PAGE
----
Mandatory in-office attendance increasingly universal; most firms targeting 3-2 ratio post-Labor Day
NAREIM Talent Management meeting
July 22, 2021: Return to office strategies special session
NAREIM members said employees are or will be mandated to be in the office upon return, with almost half of firms saying they were adopting a 3 days in-office/2 days at home (3-2) ratio for post-Labor Day.
During a special meeting of the Talent Management group to discuss return to office strategies, members were evenly split as to having already returned to the office at scale or returning after Labor Day. And eight out of 10 agreed that in-office attendance would be mandatory upon return.
However, with the rise of the Delta Covid variant coupled with a tight labor market, there is more uncertainty over the ratio of days to require employees to be in the office in the longer-term, particularly after January 2022.
During a live poll and engaged conversation among peers, NAREIM members revealed their short-term and longer-term plans for in-office and work-from-home (WFH) ratios:
Short-term or interim plans before finalizing the permanent flexibility schedule:
47% were planning a 3-2 ratio of in-office/WFH in the short-term
37% were planning a full working week in the office in the short-term
11% were planning 2-3 (two days in office/three WFH)
5% were planning a 4-1 ratio in the short-term
On long-term plans, there is more uncertainty and the question of “What will be market in 2022?” in terms of flexibility, remains a significant topic of conversation.
Long-term plans were still highly fluid most members agreed, with few firms agreeing to a final or permanent structure for their firms. Many added that sentiments could change over the next month given the Delta variant as well as recruitment and retention concerns. “Companies are reserving their opinions as to whether 3-2 will stick,” said one member.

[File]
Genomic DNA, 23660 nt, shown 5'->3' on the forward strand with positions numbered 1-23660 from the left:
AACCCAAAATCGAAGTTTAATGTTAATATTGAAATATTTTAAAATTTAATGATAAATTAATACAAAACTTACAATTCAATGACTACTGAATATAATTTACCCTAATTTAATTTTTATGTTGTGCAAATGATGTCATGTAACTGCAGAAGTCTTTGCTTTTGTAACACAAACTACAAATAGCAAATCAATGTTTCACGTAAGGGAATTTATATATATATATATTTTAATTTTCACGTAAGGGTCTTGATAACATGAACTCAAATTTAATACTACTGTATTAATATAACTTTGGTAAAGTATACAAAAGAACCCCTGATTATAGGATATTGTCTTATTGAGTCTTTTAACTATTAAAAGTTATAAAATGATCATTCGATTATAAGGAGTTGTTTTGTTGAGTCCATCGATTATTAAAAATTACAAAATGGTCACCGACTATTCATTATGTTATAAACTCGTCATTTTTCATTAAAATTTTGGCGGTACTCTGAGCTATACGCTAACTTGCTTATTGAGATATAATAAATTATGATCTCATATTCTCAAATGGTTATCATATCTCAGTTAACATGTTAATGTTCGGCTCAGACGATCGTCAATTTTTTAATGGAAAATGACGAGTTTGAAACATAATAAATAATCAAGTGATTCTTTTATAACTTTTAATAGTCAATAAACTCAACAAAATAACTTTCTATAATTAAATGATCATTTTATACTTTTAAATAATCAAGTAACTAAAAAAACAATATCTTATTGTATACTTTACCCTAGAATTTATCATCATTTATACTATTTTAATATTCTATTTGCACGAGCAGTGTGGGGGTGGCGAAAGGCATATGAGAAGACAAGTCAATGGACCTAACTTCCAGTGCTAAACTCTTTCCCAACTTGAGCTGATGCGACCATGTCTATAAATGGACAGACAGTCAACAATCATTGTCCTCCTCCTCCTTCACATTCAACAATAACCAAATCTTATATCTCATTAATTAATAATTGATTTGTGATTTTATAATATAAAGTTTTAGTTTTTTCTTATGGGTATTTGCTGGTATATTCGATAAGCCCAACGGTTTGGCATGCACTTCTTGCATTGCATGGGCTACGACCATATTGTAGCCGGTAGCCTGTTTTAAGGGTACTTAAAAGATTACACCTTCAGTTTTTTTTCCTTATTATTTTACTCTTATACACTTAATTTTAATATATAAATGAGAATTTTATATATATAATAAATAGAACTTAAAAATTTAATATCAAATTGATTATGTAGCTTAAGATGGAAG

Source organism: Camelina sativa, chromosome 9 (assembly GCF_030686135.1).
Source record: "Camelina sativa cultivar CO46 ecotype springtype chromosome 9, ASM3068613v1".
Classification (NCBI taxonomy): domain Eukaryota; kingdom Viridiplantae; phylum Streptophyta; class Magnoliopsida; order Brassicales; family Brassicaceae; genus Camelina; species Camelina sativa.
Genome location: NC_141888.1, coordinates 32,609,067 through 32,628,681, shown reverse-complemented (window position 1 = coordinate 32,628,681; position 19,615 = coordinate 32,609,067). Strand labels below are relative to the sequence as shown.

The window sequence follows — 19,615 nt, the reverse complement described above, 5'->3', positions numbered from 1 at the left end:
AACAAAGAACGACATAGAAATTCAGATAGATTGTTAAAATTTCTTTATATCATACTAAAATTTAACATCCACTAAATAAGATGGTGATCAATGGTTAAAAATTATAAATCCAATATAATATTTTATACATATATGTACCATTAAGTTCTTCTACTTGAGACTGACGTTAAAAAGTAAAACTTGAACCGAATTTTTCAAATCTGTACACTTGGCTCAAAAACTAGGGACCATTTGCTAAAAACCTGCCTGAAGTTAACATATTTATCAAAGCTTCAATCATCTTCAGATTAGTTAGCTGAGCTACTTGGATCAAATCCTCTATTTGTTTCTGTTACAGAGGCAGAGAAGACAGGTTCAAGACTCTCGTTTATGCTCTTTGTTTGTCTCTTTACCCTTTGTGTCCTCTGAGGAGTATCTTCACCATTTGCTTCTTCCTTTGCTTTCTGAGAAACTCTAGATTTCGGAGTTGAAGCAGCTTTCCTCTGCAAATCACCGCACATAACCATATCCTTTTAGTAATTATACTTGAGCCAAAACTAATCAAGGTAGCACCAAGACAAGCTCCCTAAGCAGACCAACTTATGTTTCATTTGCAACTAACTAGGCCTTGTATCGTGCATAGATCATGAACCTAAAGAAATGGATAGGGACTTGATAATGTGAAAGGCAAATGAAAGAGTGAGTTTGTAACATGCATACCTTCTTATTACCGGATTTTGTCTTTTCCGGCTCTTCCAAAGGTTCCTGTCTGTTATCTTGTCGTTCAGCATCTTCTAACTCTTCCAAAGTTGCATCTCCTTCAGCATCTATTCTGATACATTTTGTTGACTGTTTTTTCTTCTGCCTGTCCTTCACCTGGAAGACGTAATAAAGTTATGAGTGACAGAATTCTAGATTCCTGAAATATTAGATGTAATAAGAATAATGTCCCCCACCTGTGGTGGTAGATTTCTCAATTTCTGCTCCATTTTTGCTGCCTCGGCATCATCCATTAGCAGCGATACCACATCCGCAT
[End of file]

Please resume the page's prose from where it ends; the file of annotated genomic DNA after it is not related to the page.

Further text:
Other key takeaways included:
By function or seniority
Opinion was split as to organizing remote/WFH schedules according to functional group or seniority, with members all agreeing there were challenges to both approaches, not least the need to collaborate and build culture and also train junior team members.
One member said they were approaching their longer-term plan by asking what each job requires and defining flexibility from that point.
Vaccination status and tracking
Most firms were seeing high vaccination rates, particularly in larger cities but there was lively discussion about the best ways to track status to help employees feel comfortable upon return to the office.
Members were split when it came to asking for evidence or an attestation of vaccine status. Where status was tracked, only a handful of HR employees were allowed to access the data.
Protocols for vaccinated vs unvaccinated employees were also raised. One member which requires masks to be worn for unvaccinated employees, informally polices the situation, sending emails to unvaccinated employees seen not wearing a mask. Education and vaccine promotion also helped another attendee push the vaccine rate among employees from 80% to 92%. But there remained a big debate as to whether firms should mandate vaccines. One member firm said from Labor Day vaccines would be mandatory at their firm, and would be enforced with dismissal.
Wage inflation and retention
Members highlighted the need to offer flex schedules to remain competitive, not only to attract new talent which are also being offered “significant” packages by larger financial companies, including outside CRE, but also to retain talent.
One member said analyst salaries were now $100k; while some employees had been offered 2-3x their salaries to leave.
Members also discussed what other measures were being considered or introduced to retain employees and ease the return to office work. Ideas included:
No meeting Fridays
Half-day Fridays through the summer and holiday periods, such as Thanksgiving to New Year
Christmas work from home
Extra PTO and vacation
Lunches and events
Beach home rentals